First and foremost the regulations must make sure that Member States use the flexibility provided to them to rethink the way support is tailored and targeted to their needs, including on the environment and climate. Pillar 1 and Pillar 2 support must be programmed together and work together coherently, avoiding perverse environmental and climate effects. Policy interventions aimed at farm level require support, guidance and capacity building and must effectively and transparently engage stakeholders in the process.

Second, sufficient funding should be allocated to environmental and climate interventions with a minimum percentage of the Pillar 1 envelope ring-fenced for environmental purposes to mirror the 30% requirement in Pillar 2. Alternatively, a minimum percentage could be set for environmental/climate purposes across the CAP as a whole.

Third, the CAP objectives should be articulated in more concrete, quantitative terms, linking them more clearly with those in EU legislation. The indicators identified to measure progress against these should be made more specific to enable the quality of the action taken to be determined more readily as well as the quantity.

Fourth, rigorous approval and review processes at EU level are essential so that Member States are accountable to EU taxpayers for addressing the priorities and needs in their countries. Criteria should be established to demonstrate how the Commission will assess whether Member States have genuinely increased the environmental and climate ambition of their mix of CAP support measures.

In addition, the Commission should be sure that environmentally valuable habitats that are used for agricultural purposes (e.g for. grazing) are not excluded from CAP support and that the ”genuine farmer” definition does not discriminate against any farmers and land managers who make a measurable contribution to achieving environmental objectives.

At any stage of the negotiations, it is worth remembering that without a strengthening of the Commission’s proposals, there is a risk that the status quo will prevail or worse that we step back from previous environmental achievements –letting down the sector itself as well as the environment.

This post was written by Faustine Bas-Defossez of IEEP.

Photo credit. Cumbria England flooding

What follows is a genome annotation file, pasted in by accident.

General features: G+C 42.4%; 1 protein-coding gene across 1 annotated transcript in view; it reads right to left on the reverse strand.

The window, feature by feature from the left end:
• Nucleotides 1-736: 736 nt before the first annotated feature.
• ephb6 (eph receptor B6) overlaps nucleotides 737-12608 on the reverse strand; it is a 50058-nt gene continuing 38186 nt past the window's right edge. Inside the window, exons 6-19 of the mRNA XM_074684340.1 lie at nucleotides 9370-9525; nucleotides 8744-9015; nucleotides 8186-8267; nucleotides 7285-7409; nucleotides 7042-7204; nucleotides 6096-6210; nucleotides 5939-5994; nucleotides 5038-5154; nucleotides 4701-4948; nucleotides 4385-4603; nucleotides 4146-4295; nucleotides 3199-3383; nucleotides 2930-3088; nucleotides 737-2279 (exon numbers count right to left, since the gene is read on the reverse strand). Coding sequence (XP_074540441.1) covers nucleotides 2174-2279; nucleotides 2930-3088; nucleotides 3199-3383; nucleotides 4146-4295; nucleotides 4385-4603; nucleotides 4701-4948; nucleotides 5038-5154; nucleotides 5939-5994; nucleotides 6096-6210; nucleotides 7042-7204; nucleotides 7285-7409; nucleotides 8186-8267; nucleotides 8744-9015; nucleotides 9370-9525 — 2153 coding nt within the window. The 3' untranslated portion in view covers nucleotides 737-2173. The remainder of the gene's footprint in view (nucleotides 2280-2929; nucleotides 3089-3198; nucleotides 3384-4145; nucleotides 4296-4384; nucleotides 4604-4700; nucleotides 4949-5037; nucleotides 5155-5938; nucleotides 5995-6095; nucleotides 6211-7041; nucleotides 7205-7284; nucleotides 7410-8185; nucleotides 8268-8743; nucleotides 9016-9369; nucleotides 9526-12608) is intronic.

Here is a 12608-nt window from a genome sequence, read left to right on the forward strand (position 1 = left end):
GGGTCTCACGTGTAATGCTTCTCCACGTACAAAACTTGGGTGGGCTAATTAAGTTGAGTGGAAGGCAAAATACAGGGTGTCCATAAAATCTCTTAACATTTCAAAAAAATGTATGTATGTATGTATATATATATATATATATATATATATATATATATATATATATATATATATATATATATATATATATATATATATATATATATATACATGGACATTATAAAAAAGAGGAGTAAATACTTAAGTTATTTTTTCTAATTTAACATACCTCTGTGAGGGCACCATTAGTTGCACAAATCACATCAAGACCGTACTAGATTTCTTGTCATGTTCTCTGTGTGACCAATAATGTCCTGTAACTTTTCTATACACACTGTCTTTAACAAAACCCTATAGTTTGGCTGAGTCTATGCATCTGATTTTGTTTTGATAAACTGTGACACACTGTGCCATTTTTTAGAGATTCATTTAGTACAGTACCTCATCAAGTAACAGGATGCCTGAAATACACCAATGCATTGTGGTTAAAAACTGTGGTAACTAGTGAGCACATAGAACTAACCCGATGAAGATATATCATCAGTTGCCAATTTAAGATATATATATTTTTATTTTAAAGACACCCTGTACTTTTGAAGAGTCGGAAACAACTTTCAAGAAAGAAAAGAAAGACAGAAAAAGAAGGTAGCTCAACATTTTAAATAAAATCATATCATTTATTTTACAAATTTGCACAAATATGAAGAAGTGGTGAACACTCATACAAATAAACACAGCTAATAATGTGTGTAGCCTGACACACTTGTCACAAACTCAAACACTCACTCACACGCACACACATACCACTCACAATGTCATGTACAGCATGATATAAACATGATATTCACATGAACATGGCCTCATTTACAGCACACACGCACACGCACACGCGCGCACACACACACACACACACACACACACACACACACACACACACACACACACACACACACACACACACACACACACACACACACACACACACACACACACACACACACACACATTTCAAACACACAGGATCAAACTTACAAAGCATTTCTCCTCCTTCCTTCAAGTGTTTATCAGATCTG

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One Response to “How to improve the CAP’s environmental performance post 2020”

  1. Simon Ward
    December 4, 2018 at 16:18 #

    The implications of the bad policy were even more far reaching and were an important contributor to the majority of UK farmers voting in favour of brexit. Farmers in the main do care about the environment but the crop diversification policy was meaningless in terms of environmental delivery (most farmers in the UK operate a rotation (unless the farm is in grass) but not surprisingly generally sequentially. The cost of protecting grassland for many was higher per unit of carbon than for the trading schemes. Further the RHI sustainability criteria for AD effectively prevent grass being used as a fuel source with its consequent destruction. GMO policy is a mess (with resolution via a fudge with no education on the real risk) and there is no consistency on pesticide policy – cars, or poor diet, pose a greater hazard let alone alcohol.

    Policy needs to be much better focused with more rigorous outcomes. Cap and trade systems for grassland would be easy to implement and transfer benefit to those who can do so most cheaply. Precision application of manures and fertiliser with clear barriers to water courses would be understandable – but first assess the cost and damage compared with other threats. Does it represent good value? Environmental intensification with pollen and nectar offsets to pesticide use which would reduce pesticide resistance (probably the biggest threat to global food supply) and improve the environment are completely absent from policy.

    More focus and more imagination to produce real results from policy.